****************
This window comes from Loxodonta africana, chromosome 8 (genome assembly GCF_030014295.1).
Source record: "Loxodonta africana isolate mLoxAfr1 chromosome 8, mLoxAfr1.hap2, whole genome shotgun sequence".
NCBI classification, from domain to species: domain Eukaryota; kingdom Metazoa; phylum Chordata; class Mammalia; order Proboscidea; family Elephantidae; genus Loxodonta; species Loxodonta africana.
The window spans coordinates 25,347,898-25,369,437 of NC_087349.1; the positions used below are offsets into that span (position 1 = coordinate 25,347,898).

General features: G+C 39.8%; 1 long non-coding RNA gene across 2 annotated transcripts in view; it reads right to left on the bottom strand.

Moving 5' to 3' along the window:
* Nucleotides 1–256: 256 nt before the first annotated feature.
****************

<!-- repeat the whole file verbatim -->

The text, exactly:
This window comes from Loxodonta africana, chromosome 8 (genome assembly GCF_030014295.1).
Source record: "Loxodonta africana isolate mLoxAfr1 chromosome 8, mLoxAfr1.hap2, whole genome shotgun sequence".
NCBI classification, from domain to species: domain Eukaryota; kingdom Metazoa; phylum Chordata; class Mammalia; order Proboscidea; family Elephantidae; genus Loxodonta; species Loxodonta africana.
The window spans coordinates 25,347,898-25,369,437 of NC_087349.1; the positions used below are offsets into that span (position 1 = coordinate 25,347,898).

General features: G+C 39.8%; 1 long non-coding RNA gene across 2 annotated transcripts in view; it reads right to left on the bottom strand.

Moving 5' to 3' along the window:
* Nucleotides 1–256: 256 nt before the first annotated feature.